Sitting in Central Park is always a nourishing, and complex, experience. In the area where I spend time on weekend mornings, there is plenty of space for dogs to run off-leash and play, and many people walk by me as the morning unfolds itself. This morning, Read More “Week 650: Back to Being with “What Is As It Is””
Listening to the news these days can be an invitation to concern, suffering, compassion, action, and many other responses. I’ve been thinking lately about the power of the moment-to-moment choices we make as we move through our daily lives, whether our choices lead to action or non-action, and how that reflects the quality and nature of those choices. Here’s a quotation from Joanna Macy that speaks to what I’ve been thinking about:
“The obvious choice, then, is to extend our notions of self-interest. For example, it would not occur to me to plead with you, ‘Don’t saw off your leg. That would be an act of violence.’ It wouldn’t occur to me (or to you) because your leg is part of your body. Well, so are the trees in the Amazon rain basin. They are our external lungs. We are beginning to realize that the world is our body.” ~ Joanna Macy, Greening of the Self
I would add to this quotation that this also applies to every one of our brothers and sisters in our global human family, as well as to all our kin of every species within every form of life on this planet.Read More “759th Week: The Choices We Make”
Sitting in Central Park on an absolutely beautiful morning, I find myself focusing on a daily practice I’ve taken up since the political situation in the United States became so contentious. I’d like to share it here, in case you, too, would like to engage a way to contribute each day to whatever healing may be possible for all of us.
Because of my history of growing up in a multidimensional reality, where my grandmother was a healer and collaborated actively with the “unseen world”, I have been deeply grateful to have been able to engage in what is called subtle activism. For some people, this means a practice of prayer and/or meditation. For others, it’s a practice of imagining positive energies and outcomes, offering healing energy to situations of trauma and distress, and more.
The practice I’ve taken on as a serious daily aspect of my spiritual life is to imagine the essence of universal love flowing onto the planet and into every living being, offering whatever healing and inspiration may be available. I also imagine this universal force as flowing into our human collective consciousness, touching our thoughts, feelings, and beliefs with the healing essence of love. My underlying intention is to support “the greatest good for the greatest number”. This intention allows me to be fully engaged without having to figure out how we will get to an outcome that serves the greatest good for the greatest number.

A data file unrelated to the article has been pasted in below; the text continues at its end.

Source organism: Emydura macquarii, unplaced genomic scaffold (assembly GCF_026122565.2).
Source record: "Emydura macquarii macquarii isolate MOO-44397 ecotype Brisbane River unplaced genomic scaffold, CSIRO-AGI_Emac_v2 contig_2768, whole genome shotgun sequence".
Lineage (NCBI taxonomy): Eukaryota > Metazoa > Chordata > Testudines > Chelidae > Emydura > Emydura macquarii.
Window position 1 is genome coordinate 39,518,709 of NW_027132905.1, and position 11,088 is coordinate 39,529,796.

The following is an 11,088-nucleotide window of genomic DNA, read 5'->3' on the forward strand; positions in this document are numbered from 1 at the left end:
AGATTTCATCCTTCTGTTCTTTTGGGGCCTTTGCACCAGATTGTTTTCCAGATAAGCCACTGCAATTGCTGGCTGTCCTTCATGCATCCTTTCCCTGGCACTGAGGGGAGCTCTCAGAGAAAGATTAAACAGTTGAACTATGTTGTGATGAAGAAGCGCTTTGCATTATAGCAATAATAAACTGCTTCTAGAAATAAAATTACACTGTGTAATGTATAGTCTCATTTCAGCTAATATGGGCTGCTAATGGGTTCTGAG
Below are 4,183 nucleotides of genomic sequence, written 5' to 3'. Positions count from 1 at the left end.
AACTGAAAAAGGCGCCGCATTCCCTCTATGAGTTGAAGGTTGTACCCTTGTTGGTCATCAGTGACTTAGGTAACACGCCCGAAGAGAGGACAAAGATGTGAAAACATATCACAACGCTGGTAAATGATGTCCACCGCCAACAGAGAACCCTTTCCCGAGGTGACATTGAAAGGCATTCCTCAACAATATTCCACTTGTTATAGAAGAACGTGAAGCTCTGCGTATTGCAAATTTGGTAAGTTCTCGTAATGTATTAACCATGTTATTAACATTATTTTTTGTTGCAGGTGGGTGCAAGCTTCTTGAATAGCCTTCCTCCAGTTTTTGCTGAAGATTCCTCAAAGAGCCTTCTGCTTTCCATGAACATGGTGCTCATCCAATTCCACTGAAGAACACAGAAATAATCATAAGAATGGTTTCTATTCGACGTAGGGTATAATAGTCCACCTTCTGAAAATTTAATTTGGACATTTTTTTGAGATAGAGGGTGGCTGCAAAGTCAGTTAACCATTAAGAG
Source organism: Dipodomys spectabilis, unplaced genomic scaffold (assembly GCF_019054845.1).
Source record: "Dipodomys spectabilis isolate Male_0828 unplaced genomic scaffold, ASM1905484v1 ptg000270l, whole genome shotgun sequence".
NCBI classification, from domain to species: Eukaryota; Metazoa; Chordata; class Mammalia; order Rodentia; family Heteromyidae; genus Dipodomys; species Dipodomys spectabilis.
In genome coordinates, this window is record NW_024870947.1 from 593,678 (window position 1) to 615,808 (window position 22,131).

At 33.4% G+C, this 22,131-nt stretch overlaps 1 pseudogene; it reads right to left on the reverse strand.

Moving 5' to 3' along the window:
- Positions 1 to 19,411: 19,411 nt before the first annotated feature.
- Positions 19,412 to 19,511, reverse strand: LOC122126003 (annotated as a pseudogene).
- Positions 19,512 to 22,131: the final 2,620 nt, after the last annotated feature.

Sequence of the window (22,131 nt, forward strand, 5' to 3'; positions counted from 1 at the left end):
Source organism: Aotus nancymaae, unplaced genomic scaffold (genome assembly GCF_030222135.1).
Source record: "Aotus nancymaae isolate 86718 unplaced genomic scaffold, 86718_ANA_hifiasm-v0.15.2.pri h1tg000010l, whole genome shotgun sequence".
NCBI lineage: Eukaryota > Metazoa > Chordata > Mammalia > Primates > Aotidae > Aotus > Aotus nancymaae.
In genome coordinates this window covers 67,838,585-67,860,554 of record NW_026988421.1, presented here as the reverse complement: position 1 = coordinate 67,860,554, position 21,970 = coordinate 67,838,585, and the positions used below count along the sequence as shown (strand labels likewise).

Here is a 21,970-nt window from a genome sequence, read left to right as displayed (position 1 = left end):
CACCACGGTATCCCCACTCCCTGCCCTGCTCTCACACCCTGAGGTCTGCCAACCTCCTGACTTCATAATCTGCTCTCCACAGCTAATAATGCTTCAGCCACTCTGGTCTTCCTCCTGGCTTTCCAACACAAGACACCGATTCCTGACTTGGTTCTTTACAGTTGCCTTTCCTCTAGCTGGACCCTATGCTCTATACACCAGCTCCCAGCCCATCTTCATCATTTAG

What appeals to me about imagining universal love touching and filling everything and everyone is that this force doesn’t come with any belief system. Every spiritual approach I’ve encountered has identified love as the most healing force in the universe and it comes with an open neutrality, content-wise, that appeals to me. One doesn’t have to believe anything in particular to have the healing benefits of universal love. One doesn’t have to do anything at all in order to receive love—it holds no prejudice, it expresses absolutely no separateness or tribalism.Read More “817th Week: The Healing Power of Love”
For those of you who prefer a meditation with images, here’s our YouTube version of this meditation:
Listening to a recent conversation on Buddha at the Gas Pump (www.batgap.com), the host, Rick Archer, and guest, Roger Walsh, talked about the ethics that relate to spiritual practice. This got me to thinking about the ethics of many kinds of practice, among them kindness, gratitude, generosity. As I listened to the interview, it seemed to me that an active expression of ethics is inevitably found in the ways we live, how we move through the world, the values we embrace and embody, what we do that relates to what we believe.
As this week’s practice, I invite you to focus on whatever quality speaks to you most powerfully and then explore what values, ethics, and behaviors arise from that quality. For example, if you choose kindness as your focus of the week’s practice, ask yourself what broader values encompass a life expressed with or through kindness. What beliefs and attitudes emerge naturally from expressions of kindness? What everyday behaviors arise within a context of actively expressing kindness. When you bring this exploration into the foreground of your awareness, what’s different in your interactions with others and in the quality of your thoughts about them and yourself? Keep in mind that your relationship to kindness, your ethics and values around this theme, are in addition to acts of kindness. Here, you are exploring how kindness lives in you, how it affects not only your actions but also your thoughts, attitudes, and values.Read More “779th Week: Embodying the Ethics of Practices We Engage”